Just Drive It
“What’re ya lookin’ at the bow for when you’re goin’ backward? Just drive the thing.”
Those words were hollered in my ear by “Skip” Johnson, an old mentor of mine who was trying to show me how to back an ancient, slab-sided Chris-Craft Constellation into a cross-wind-plagued Lake Michigan dock.
He had a point.
You drive a boat backwards just like you do forwards. Turn the wheel in the direction of travel. Don’t worry about the bow; it will follow the stern.
Got twins? The boat will twist in reverse the same way it will going forward. Anybody conversant with a heavy-displacement, twin-engine vessel — especially if it’s turning massive wheels like some of those 60’s-era boats — is going to power in backwards without a second thought.
It’s those of us with modern, lightweight, narrow-bowed, fiberglass cruisers, that aren’t going to have it that easy.
The pointier the bow is, the more wind and current are going to affect it. So, we try to compensate. And overcompensation is among the most frequent errors a boater makes when backing in. We point the bow to windward or up-current and expect it to be pushed in the right direction. When that doesn’t happen, the boat can be at an awkward angle when you want to go astern.
What I’ve found helpful, especially with twin-powered boats, is to eyeball the furthest piling of the two that I’m going to squeeze between. When that piling is directly across from me (assuming a conventional, aft-helmed cruiser) and I’m at a right angle to the slip, I begin the twist. The boat should come to a complete stop. Having to overcome forward motion when beginning the swing, I believe, is a common error that often leads to overcompensation.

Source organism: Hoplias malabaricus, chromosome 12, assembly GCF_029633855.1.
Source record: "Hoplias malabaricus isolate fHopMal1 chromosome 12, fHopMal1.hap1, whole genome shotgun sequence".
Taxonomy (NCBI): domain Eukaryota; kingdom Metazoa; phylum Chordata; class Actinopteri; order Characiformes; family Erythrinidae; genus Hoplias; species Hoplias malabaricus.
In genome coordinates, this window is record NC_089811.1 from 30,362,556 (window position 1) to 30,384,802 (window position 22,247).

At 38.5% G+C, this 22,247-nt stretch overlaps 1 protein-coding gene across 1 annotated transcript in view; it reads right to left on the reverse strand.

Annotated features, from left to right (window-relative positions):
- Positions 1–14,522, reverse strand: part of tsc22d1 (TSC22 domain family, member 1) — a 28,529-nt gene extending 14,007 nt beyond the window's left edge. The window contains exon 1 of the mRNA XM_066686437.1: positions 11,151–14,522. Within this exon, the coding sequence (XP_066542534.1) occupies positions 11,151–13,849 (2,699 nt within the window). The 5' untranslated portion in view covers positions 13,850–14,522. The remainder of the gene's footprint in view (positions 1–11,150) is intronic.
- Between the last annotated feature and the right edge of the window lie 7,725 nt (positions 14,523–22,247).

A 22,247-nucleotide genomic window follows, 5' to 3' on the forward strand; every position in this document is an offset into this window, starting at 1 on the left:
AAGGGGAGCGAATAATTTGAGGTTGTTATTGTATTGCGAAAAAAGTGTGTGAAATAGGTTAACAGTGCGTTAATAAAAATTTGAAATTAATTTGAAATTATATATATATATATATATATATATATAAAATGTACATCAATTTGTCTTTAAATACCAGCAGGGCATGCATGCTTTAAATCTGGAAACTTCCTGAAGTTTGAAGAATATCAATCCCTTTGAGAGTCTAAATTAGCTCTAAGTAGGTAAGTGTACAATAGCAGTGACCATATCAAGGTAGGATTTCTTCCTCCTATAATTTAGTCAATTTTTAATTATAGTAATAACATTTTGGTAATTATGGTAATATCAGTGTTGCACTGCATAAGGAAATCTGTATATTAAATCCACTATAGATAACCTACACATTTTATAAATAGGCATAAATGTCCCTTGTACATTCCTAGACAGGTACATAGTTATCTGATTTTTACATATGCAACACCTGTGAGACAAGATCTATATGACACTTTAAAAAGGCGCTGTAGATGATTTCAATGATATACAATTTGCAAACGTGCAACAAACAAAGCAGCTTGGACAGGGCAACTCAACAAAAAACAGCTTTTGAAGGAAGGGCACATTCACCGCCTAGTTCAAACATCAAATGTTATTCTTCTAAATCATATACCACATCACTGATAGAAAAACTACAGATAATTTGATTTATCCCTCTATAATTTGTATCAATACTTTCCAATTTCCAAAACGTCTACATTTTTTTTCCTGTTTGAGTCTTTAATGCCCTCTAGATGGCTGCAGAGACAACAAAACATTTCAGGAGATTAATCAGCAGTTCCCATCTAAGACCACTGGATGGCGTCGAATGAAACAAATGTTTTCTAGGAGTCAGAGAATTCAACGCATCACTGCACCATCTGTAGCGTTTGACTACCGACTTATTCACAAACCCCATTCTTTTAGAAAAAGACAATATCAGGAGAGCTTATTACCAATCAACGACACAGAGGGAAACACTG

When there’s no longer forward motion, reverse the engine that will get you started in the proper direction (port engine if the slip is to starboard, starboard engine if the slip is to port). If you need to kick the opposing engine forward to increase your swing, generally speaking, there should a bit of a lag as well as less revs in that direction. You want to swing, not go forward.
Another common error is beginning to move astern — into the slip — before the boat is properly lined up. When there’s way on astern, the boat isn’t going to swing the same way as it would when it’s static. When it’s lined up, that’s the time to shoot astern.
Spring the Thing
With single screw boats, it’s a whole different ballpark. This is where spring lines and efficient fendering can save the day. Often, especially when the boat is light, small and a sterndrive — and the wind and/or current are piping — it’s better to lie alongside the piling(s) and spring the stern around, then back in.
I like to secure a line to an aft cleat, run the standing end around a piling and loop the line with plenty of tail around the same cleat. Have the crew ease the line out as you back down. Then, when the stern’s where you want it (usually mid-slip), the crew cleats the line; the skipper powers astern ever so gently, just enough to work against that line to bring the bow around and pointing in the right direction. As the stern springs in, the line can be eased for more control.
Without proper fendering, however, the hull can take a beating. That’s when a fenderboard comes in handy. For some reason, these handy devices are going out of style and are seen on fewer boats. Fenderboards don’t take much space — mine are homemade mahogany 2x2s with bronze ¾-inch half-round strips running the dockside length. When slung over a couple of fenders, there’s no way my hull is going to get dinged, even when the piling is named Barnacle City.
Of course, the bottom line is practice, lots of it. And preferably not between litigious goldplaters.
Author: Stu Reininger is a regular contributor to HeartLand Boating